A conserved group of Rab GAPs containing a TBC Rab GAP domain and EF hands from different phyla. Proteins from D. discoidium (CnrF, DDB_G0295717 and DDB_G0275421), S. pombe (NP_596678), P. tetraurelia (XP_001441542), D. rerio (NP_001120987), X. tropicalis (NP_001107313), M. musculus (NP_001104774), H. sapiens (NP_942568) are shown. A. Protein structure is conserved throughout evolution. B. Alignment of the TBC Rab GAP domain. Homologous sequences were identified using the conserved domains database (Marchler-Bauer A, Lu S, Anderson JB, Chitsaz F, Derbyshire MK, Deweese-Scott C, Fong JH, Geer LY, Geer RC, Gonzales NR, Gwadz M, Hurwitz DI, Jackson JD, Ke Z, Lanczycki CJ, Lu F, Marchler GH, Mullokandov M, Omelchenko MV, Robertson CL, Song JS, Thanki N, Yamashita RA, Zhang D, Zhang N, Zheng C, Bryant SH. CDD: a Conserved Domain Database for the functional annotation of proteins. Nucleic Acids Res. 2011 Jan;39(Database issue):D225-9. Epub 2010 Nov 24. [PubMed PMID: 21109532]). The alignment was computed using MUSCLE requesting 16 iterations (MUSCLE: multiple sequence alignment with high accuracy and high throughput. Nucleic Acids Res 2004, 32:1792–1797.). The aligned TBC Rab GAP domain was extracted using CLC Genomics workbench (www.CLCbio.com). C. Alignment of the EF hand domain. Homologous sequences were identified using the conserved domains database (CDD ref). The alignment was computed using MUSCLE requesting 16 iterations (MUSCLE: multiple sequence alignment with high accuracy and high throughput. Nucleic Acids Res 2004, 32:1792–1797.). The aligned EF hand domain was extracted using CLC Genomics workbench (www.CLCbio.com).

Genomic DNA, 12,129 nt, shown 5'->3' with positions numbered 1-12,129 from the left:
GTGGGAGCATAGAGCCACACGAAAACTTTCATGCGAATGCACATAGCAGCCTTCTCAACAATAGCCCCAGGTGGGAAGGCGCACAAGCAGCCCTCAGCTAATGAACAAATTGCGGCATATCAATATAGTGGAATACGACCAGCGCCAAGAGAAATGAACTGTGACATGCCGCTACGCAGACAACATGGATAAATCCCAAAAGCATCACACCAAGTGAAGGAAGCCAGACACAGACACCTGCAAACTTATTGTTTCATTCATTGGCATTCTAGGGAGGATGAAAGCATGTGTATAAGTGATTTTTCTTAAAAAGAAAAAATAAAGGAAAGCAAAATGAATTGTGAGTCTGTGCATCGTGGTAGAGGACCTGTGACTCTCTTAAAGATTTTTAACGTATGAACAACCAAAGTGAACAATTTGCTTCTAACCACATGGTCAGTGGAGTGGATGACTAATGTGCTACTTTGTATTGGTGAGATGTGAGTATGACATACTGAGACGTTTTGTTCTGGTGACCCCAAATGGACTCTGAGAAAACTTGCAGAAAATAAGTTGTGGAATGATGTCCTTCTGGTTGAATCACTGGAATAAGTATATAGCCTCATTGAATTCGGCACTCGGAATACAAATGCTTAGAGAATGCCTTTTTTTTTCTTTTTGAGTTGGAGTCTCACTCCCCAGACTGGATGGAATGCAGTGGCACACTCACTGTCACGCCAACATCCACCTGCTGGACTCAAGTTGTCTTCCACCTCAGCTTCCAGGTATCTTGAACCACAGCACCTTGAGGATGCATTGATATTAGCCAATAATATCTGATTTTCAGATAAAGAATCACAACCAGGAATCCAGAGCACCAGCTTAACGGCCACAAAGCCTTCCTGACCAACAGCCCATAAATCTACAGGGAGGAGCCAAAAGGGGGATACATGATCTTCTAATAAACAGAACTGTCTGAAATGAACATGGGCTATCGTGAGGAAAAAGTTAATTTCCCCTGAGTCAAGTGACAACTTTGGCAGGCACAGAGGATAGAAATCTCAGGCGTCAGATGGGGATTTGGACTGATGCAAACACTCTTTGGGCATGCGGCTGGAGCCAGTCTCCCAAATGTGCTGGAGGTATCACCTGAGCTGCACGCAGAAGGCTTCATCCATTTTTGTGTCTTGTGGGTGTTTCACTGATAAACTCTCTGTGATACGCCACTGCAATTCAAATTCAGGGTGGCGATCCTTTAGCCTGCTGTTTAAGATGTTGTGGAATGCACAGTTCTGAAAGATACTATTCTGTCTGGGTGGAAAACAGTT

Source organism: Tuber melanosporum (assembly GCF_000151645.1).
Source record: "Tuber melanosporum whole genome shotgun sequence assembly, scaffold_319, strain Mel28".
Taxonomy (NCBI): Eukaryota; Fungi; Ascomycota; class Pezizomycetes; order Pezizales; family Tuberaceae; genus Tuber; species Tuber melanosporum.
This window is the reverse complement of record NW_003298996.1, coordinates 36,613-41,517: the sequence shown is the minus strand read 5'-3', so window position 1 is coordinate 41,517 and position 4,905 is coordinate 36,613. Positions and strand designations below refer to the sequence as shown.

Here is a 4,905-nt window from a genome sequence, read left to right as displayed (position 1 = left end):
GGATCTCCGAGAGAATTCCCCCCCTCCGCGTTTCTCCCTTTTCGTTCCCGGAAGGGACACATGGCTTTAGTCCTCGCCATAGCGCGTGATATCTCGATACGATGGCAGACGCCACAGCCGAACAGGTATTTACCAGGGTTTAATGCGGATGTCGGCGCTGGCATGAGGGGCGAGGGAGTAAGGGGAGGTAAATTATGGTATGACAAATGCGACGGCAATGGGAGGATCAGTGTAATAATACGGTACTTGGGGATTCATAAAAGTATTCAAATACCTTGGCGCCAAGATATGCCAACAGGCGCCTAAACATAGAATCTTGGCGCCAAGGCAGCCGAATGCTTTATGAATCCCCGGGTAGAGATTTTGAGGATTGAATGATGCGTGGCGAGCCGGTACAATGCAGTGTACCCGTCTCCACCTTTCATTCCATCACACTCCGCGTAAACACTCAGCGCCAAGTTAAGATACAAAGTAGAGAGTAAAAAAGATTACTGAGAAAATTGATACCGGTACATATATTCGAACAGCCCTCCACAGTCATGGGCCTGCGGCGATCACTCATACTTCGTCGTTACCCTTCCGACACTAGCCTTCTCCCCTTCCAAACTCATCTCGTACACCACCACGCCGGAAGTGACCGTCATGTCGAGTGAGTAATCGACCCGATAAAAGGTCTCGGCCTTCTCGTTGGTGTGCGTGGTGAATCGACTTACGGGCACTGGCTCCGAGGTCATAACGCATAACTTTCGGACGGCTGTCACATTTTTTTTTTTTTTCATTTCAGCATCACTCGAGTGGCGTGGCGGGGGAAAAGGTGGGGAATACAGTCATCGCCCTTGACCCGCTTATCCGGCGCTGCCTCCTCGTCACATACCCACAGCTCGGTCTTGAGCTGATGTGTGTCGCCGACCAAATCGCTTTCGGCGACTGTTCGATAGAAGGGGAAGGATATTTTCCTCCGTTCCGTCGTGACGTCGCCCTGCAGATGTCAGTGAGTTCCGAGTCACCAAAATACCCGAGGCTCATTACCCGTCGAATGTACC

Supplementary Figure 8 Uncropped scans of western blots included in figures.

Supplementary Table 1 Table of proteins that are pulled down by P2XA using a GFP trap

Supplementary information

Supplementary Information

Supplementary Information (PDF 1951 kb)